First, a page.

What Was the Goguryeo Kingdom?

Tomb mural dating from the Koguryeo Era, 37 BCE to 668 CE. Near Pyongyang, North Korea.
Goguryeo tomb mural near Pyongyang, North Korea. via Wikipedia

Goguryeo was an ancient Korean kingdom that ruled northern Korea from about 37 BCE to 668 CE.  At its height, Goguryeo controlled a huge area, from the southern Russian Maritimes to the central Korean Peninsula, and including large sections of Manchuria in what is now northeastern China.  Its third and final capital city was at Pyongyang, currently the capital of North Korea.

Along with Silla and Baekje, Goguryeo was one of Korea's "Three Kingdoms." The three performed an uneasy diplomatic waltz, sometimes fighting one another, and at other times banding together to fight off outside threats.

History of Goguryeo:

Around the year 37 BCE, a prince of the Buyeo Kingdom (which covered Manchuria and parts of northern Korea) decided to found his own kingdom.  The prince Jumong renamed himself King Dongmyeong of Goguryeo, and established a new realm in the valley of the Yalu River, which now forms the border between North Korea and China.

The first historical mention of the legendary Prince Jumong is from the Gwanggaeto Stele, created for the famed Goguryeo leader, Gwanggaeto the Great (r. 391 - 413).  The stele claims Jumong as an ancestor of Gwanggaeto and the other Goguryeo kings.  

Goguryeo very nearly ceased to exist long before Gwanggaeto was even born, though.  In 244, Goguryeo's erstwhile Chinese allies, the Wei, invaded Korea and destroyed the Goguryeo army.  King Dongcheon and his family had to flee from their capital at Hwando, which the Wei forces sacked and destroyed.  It would be 70 years before the Goguryeo would be strong enough to regroup and rebuild their capital city.

By 313, remarkably, the Goguryeo under King Micheon managed to take the Liaodong Peninsula from China, and push the last Chinese troops out of their fortifications on the Korean Peninsula.  Goguryeo no longer had to fear Chinese interference in Korean lands.  However, the other two Korean kingdoms - Baekje and Silla - were growing more powerful, and posed a separate threat to Goguryeo.

In addition, although the Chinese were no longer a problem, another western people soon invaded northern Korea.  The Xianbei, ancestors of the Mongols, attacked Hwando in the winter of 342 and drove King Gogukwon and his court from the city.  The Xianbei kidnapped the queen and queen mother, and took an estimated 50,000 Goguryeo subjects as slaves.  King Gogukwon retreated to Pyongyang.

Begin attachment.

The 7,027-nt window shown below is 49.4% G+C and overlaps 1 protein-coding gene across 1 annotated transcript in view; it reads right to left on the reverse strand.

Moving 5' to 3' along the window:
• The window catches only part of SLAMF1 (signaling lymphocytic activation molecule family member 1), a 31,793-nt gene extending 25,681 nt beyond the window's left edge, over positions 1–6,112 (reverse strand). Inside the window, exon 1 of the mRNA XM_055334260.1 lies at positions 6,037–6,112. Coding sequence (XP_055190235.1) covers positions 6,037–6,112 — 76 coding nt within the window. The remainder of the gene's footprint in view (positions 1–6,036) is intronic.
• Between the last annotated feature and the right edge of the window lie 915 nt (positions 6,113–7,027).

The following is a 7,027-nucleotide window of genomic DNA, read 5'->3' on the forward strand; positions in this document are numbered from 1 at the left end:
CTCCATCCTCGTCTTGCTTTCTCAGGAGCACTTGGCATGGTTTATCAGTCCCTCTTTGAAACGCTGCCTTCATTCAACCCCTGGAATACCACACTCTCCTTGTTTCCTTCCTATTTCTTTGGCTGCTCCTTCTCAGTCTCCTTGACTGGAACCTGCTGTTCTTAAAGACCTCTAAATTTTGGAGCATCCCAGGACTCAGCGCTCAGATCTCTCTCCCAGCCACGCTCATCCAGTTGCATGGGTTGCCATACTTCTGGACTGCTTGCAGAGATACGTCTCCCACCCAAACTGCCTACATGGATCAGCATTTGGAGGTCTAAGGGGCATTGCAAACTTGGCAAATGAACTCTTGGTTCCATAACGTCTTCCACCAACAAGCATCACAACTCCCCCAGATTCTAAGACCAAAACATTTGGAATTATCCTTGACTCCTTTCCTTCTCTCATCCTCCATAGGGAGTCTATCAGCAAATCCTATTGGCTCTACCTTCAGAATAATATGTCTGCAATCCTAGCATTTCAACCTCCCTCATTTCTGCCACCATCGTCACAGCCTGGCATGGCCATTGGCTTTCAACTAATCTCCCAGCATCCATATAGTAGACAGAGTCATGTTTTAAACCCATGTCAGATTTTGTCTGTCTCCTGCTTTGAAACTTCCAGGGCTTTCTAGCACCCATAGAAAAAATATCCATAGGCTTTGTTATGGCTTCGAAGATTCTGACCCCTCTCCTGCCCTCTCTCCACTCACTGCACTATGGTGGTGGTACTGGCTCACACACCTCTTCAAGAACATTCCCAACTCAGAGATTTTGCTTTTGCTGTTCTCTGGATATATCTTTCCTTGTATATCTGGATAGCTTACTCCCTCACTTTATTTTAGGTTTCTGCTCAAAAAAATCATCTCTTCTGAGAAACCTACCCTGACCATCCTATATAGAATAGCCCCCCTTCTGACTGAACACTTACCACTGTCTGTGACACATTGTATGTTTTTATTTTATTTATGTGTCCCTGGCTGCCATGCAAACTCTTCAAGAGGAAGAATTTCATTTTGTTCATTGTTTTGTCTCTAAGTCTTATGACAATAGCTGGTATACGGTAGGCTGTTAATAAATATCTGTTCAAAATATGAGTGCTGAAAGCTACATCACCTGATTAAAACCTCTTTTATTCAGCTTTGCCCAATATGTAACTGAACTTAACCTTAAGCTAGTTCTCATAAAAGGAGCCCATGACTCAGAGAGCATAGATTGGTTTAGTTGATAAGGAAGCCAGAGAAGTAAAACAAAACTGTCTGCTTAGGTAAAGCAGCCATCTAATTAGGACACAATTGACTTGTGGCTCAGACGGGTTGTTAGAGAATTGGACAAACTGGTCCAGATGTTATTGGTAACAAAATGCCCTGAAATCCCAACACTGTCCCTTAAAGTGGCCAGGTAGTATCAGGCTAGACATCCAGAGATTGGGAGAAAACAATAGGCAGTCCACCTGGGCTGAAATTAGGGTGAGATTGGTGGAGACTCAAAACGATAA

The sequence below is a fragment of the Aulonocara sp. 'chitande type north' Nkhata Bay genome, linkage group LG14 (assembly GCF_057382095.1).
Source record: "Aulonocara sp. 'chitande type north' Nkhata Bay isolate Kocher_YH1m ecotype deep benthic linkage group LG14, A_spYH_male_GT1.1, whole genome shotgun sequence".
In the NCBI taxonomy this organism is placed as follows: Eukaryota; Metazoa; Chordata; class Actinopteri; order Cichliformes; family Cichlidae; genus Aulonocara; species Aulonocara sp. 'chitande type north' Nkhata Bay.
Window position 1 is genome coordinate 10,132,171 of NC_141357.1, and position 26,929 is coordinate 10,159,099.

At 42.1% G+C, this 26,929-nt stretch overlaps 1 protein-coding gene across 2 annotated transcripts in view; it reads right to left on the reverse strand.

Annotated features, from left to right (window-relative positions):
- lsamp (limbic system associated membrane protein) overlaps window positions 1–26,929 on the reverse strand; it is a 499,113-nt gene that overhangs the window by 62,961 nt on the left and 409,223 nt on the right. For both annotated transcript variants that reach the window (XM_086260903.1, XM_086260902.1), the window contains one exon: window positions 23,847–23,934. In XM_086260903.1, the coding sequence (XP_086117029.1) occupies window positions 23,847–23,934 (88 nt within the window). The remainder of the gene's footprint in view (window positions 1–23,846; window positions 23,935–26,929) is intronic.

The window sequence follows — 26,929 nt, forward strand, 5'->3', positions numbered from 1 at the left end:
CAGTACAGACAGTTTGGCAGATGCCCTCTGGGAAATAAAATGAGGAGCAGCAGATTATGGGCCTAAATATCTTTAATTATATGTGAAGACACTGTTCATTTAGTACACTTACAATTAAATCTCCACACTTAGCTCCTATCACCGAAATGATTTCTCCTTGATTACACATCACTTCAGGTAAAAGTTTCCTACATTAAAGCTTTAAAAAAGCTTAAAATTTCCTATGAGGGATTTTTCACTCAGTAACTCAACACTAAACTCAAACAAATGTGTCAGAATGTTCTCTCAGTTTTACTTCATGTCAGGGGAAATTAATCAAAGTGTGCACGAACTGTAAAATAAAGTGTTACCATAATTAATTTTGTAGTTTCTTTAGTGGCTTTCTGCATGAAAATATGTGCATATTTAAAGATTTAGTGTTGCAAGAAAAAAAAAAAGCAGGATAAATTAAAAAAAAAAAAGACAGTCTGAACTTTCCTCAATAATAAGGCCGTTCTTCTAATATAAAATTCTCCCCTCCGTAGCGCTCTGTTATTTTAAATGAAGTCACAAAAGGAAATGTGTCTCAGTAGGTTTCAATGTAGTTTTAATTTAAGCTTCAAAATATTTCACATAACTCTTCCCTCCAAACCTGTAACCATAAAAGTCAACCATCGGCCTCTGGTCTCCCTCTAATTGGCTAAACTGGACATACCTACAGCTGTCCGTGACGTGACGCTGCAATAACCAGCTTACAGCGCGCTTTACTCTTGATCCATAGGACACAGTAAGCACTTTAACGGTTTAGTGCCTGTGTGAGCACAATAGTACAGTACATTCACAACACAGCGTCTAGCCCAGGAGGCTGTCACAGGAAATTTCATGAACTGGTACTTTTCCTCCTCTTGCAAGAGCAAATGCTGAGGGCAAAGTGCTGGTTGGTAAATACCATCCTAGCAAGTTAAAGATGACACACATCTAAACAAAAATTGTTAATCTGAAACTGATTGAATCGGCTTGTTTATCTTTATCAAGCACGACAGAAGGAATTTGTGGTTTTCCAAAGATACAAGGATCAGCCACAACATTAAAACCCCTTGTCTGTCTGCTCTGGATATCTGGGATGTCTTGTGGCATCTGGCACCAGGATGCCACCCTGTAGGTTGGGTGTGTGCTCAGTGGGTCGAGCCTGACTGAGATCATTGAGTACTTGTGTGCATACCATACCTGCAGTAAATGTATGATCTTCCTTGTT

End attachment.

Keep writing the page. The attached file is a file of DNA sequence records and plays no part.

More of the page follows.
The hapless King Gogukwon ruled from the southern capital at Pyongyang for several decades, but in 371, he lost the Battle of Chiyang to King Beunchogo of the Baekje Kingdom.  Gogukwon was killed in the battle, and the Baekje troops sacked Pyongyang.

The new Goguryeo king, Sosurim, sought to reform and strengthen his nation.  He established a national school called the Taehak, reformed the military, proclaimed a new legal code, and also established Buddhism as the national religion in 372 CE.  Under his leadership, the country began to recover.

Between 391, when Gwanggaeto the Great took the throne, and 531 CE, Goguryeo enjoyed the height of its power and territorial expansion.  It conquered the entire Liaodong Peninsula, took the southern half of Baekje, and forced Silla to pay tribute.  Goguryeo power spread to most of southern Manchuria, and also what is now the Russian maritime province.

 In 427, King Jangsu permanently moved the capital south to Pyongyang, to more easily project his power into the southern end of the Korean Peninsula.

In 531, King Anjang of Goguryeo was assassinated.  This touched off a period of internal power struggles and succession disputes that seriously weakened the kingdom.  To the north, nomadic tribes picked off Goguryeo land in what is now China and Russia.  To the south, Silla and Baekje formed an alliance and attacked Goguryeo, seizing the Han River valley.  Silla then quickly double-crossed Baekje, taking the rich agricultural land around Seoul for itself.  Baekje counterattacked, but the Baekje king died in battle, permanently tipping the balance of power in Silla's favor.

To counter Silla power, Goguryeo and the remainder of Baekje formed an alliance with one another.

 Silla, meawhile, joined in a confederation with China's Tang Dynasty. In 660, Baekje fell to Silla and the Tang.  The Goguryeo Kingdom was defeated in 668 by the Silla/Tang alliance. The Silla Kingdom then united all of the Korean Peninsula into "Unified Silla," which lasted until 935 CE.

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Szczepanski, Kallie. "What Was the Goguryeo Kingdom?" ThoughtCo, Dec. 31, 2015, thoughtco.com/what-was-the-goguryeo-kingdom-195350. Szczepanski, Kallie. (2015, December 31). What Was the Goguryeo Kingdom? Retrieved from https://www.thoughtco.com/what-was-the-goguryeo-kingdom-195350 Szczepanski, Kallie. "What Was the Goguryeo Kingdom?" ThoughtCo. https://www.thoughtco.com/what-was-the-goguryeo-kingdom-195350 (accessed December 12, 2017).